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Cif Amotan II, the Sun Stone and time travel



In 2008, off the coast in East Africa, a team of archaeologists and divers discovered a vast wreckage site. The extensive collection of works under the surface of the Indian Ocean was identified as the property of the voracious collector and former slave Cif Amotan II who lived between the mid-first and early-second century CE in Antioch. According to the myth, he accumulated quite a fortune with his freedom, and to begin his new life, he built an overwhelming collection of treasures, copies and fakes from all over the ancient world, and brought it together on the colossal ship the Apistos bound for a place to build a temple where the works were to be exhibited. But the eccentric collector got caught in a bad storm and the treasures lay submerged under water for some two thousand years, until it was discovered not far from the ancient trading ports of Azania.


It’s all very exciting. But it’s also a lie. The truth is that artist Damien Hirst spend ten years and more than $65 million out of his own pocket to build the enormous collection, drop it in the ocean, raise it again while filming a documentary about it, and then exhibit the whole thing in Venice under the name Treasures from the Wreck of the Unbelievable. It is possibly the single most extravagant and expensive art show that a single artist has ever created. He filled not one but two museums with hundreds of objects in marble, bronze, silver, gold, crystal, jade and malachite, sculptures ranging from a waist high smiling Mickey Mouse to a gargantuan statue of a headless demon posing like William Blake’s scary The Ghost of a Flea. And here is where part of the conflict lies. There is an exaggerated irony to some of the sculptures. Mickey Mouse, a silver transformer, ancient pharaohs and goddesses looking a lot like certain contemporary pop-stars. The scale of the work is overwhelming in any way, no discussion, but Hirst splits the audience into those who love it and those who hate it. Those who think that his work is art in its clear form, and those who think it is a sad and vulgar rainbow of pop-culture and ancient history covered in coral. 



Inside the Punta Della Dogana in Venice, the first of Hirst’s exhibited artefacts was a calendar stone, very similar to the Aztec calendar stone Piedra del Sol, or The Sun Stone, housed by the National Anthropology Museum in Mexico City. This disc was probably used by the Aztecs as a schedule for ceremonies, and to predict significant events, including that of an imminent apocalypse. The Piedra del Sol shows the creation of the five suns and each of their respective apocalypses. According to the calendar stone, we are now in the fifth and last era, and we will be terminated by earthquakes. Doesn't say when.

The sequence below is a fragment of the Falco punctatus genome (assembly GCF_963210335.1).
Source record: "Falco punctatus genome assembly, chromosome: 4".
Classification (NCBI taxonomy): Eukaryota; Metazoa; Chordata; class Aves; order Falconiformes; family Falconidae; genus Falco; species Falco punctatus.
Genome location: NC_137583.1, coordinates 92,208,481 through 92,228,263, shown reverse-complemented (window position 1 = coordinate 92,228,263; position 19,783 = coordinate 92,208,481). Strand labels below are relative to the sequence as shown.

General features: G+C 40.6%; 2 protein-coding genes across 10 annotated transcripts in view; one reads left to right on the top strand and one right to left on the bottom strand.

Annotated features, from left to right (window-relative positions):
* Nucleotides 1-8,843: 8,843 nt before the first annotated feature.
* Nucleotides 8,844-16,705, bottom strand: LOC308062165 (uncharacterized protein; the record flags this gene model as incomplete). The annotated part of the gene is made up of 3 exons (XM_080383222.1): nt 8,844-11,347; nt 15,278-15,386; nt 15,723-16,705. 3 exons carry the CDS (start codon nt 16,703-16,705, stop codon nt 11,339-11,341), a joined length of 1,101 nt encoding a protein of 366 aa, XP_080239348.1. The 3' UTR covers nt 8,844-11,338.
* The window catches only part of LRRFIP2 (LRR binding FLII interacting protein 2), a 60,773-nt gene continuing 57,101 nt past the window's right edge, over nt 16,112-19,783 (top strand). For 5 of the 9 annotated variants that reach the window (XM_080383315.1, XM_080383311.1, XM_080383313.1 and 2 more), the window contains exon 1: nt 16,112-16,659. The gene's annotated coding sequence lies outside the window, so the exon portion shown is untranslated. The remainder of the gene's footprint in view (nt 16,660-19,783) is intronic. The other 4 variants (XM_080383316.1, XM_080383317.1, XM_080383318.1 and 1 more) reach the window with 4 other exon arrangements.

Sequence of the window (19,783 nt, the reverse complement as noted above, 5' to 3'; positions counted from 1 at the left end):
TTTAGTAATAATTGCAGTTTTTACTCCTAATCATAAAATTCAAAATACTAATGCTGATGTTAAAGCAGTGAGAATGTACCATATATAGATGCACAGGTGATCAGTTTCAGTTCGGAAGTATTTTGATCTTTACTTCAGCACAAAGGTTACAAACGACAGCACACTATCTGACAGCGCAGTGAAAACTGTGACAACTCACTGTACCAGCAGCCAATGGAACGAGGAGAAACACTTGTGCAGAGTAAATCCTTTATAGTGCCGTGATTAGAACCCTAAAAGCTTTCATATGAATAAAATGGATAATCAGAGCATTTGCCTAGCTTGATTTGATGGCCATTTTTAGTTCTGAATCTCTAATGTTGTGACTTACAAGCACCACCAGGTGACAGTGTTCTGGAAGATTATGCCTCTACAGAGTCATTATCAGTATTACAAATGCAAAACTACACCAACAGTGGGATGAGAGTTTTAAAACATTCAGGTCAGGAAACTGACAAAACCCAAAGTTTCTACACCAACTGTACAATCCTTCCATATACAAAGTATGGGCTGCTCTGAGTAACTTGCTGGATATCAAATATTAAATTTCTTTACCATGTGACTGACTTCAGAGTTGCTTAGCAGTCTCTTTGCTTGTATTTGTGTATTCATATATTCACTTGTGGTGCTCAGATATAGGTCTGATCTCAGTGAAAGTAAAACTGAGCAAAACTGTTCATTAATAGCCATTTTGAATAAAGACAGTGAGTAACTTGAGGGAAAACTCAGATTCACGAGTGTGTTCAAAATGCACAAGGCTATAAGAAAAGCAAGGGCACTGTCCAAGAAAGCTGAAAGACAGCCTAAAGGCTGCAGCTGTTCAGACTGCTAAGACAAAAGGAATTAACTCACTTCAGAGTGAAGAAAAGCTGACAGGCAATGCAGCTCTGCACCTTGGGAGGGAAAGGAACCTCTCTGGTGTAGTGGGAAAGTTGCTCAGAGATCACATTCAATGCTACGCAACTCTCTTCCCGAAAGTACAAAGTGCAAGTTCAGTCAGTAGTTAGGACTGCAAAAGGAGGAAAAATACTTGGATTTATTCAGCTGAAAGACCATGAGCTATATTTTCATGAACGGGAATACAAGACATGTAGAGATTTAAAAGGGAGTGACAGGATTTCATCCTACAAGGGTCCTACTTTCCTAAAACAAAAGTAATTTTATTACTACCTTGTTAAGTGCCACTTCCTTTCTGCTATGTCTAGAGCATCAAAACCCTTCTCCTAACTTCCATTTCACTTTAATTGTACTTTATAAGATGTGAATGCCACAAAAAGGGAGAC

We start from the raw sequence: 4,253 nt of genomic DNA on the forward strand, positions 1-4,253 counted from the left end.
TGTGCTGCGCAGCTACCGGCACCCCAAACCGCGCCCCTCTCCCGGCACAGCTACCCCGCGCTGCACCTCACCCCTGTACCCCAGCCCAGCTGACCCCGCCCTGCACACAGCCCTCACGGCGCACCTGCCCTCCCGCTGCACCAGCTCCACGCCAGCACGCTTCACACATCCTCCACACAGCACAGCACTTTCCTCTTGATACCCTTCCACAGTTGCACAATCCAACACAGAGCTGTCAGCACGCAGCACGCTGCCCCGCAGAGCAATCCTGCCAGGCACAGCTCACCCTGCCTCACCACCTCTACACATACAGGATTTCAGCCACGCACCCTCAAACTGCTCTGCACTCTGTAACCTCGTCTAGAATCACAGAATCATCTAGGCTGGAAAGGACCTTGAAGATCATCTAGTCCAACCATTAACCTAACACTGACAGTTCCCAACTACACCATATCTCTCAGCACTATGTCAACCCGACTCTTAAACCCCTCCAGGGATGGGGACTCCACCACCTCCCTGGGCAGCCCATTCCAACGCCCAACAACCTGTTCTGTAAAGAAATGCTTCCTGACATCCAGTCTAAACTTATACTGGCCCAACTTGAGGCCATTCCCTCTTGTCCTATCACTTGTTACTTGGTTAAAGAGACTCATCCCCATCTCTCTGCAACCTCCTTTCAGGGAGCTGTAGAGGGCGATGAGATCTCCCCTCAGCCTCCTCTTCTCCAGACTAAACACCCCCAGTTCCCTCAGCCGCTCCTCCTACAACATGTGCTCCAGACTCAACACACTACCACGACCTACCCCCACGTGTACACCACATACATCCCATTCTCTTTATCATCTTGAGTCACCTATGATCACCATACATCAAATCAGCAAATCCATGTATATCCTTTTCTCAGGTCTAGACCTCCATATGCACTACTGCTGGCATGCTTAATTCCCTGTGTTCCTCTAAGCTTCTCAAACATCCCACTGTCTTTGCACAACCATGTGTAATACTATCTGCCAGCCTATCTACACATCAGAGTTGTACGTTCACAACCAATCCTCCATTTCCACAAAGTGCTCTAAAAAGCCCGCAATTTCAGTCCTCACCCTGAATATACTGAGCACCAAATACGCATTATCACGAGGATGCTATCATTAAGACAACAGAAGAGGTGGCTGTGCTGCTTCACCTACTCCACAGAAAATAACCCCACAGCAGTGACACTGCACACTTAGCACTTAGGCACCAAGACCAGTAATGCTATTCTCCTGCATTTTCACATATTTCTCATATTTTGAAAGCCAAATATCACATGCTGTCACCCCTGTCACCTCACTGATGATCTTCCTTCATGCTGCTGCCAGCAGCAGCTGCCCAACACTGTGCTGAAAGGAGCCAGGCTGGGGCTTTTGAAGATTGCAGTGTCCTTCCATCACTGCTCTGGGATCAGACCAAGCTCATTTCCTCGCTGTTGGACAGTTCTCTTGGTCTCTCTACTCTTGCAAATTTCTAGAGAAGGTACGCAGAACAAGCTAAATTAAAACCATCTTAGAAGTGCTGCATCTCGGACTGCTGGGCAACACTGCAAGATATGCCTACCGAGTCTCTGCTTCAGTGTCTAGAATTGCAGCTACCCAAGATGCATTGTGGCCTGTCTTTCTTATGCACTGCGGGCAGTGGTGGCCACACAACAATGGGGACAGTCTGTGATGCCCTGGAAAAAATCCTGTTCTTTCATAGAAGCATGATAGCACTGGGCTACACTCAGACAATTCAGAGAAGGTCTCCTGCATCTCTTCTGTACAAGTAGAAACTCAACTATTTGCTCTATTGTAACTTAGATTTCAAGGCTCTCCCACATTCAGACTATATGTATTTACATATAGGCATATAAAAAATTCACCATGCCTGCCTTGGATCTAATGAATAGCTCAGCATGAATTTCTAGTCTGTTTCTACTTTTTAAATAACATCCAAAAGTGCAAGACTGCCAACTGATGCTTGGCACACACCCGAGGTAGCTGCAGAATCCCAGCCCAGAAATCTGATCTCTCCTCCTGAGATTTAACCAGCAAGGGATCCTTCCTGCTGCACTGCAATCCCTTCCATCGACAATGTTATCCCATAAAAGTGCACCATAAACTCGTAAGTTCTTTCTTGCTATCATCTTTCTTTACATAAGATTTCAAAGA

When writer William Burroughs wrote his 1961 cut-up novel, The Soft Machine, he was interested in the Piedra del Sol, and especially its role as a control mechanism. It is the story of a man travelling back in time to the Mayan era in his vessel - the body of a young Mexican man. He works his way back in time through practises he develops such as reading old newspapers and making picture collages, watching reversed film and mixing languages on a tape recorder. Ultimately he goes through an operation and some sort of time travel ritual in Mérida, Yucatán. Burroughs even employs the motif of space and time travel through the cut up and rearranged fragments of text, that suggests the constructed nature of reality. Exactly what Hirst points to through his work. How does Cif Amotan II collect a Mickey Mouse in bronze more than 2000 years before it is conceptualized? He reaches across time, he transcends physics, frames, rules. 



It has been suggested, that Hirst’s work should be regarded as art for a post-truth world. A meditation on belief and truth. Beliefs of what art was, is and can be. It points toward the fact that all cultures generate cultures. And that art always builds on other art. Hirst’s work, The Soft Machine and Piedra del Sol all represent a complex cosmological worldview, where time is circular. A world where not the flow of time, but belief and dreams structure and shape truth.

Burroughs was a writer also very interested in dreams. He said he harvested much of the inspiration for his books from dreams. Most of it was nonsense, but that is secondary. Once he woke up and noted a sentence he got in his dream:

“Where naked troubadours shoot snotty baboons”.

And what does this mean? Nothing, but it suggests the existence of a world that works within the limits of our language, but on the other side of logic. Burroughs is actually suggesting, in a lecture he gave in Naropa University in 1980, that our dreams are biologically designed to prepare us, for many things outside of our beliefs. Dreams allow us to explore what our bodies prevent us from doing, he says. And one of Hirst's central points is that we believe what we want to believe. That we can predict and compose our own future, such as the creators of Piedra del Sol did, and believe that it is our reality. If we adopt the initiative, ambition and belief from dreams, we can reshape the rules and reality that define our lives, and construct a new narrative of creation and flow of inspiration. A narrative that is unlogical, unbelievable, dreamy, creative. 

Technological Reincarnation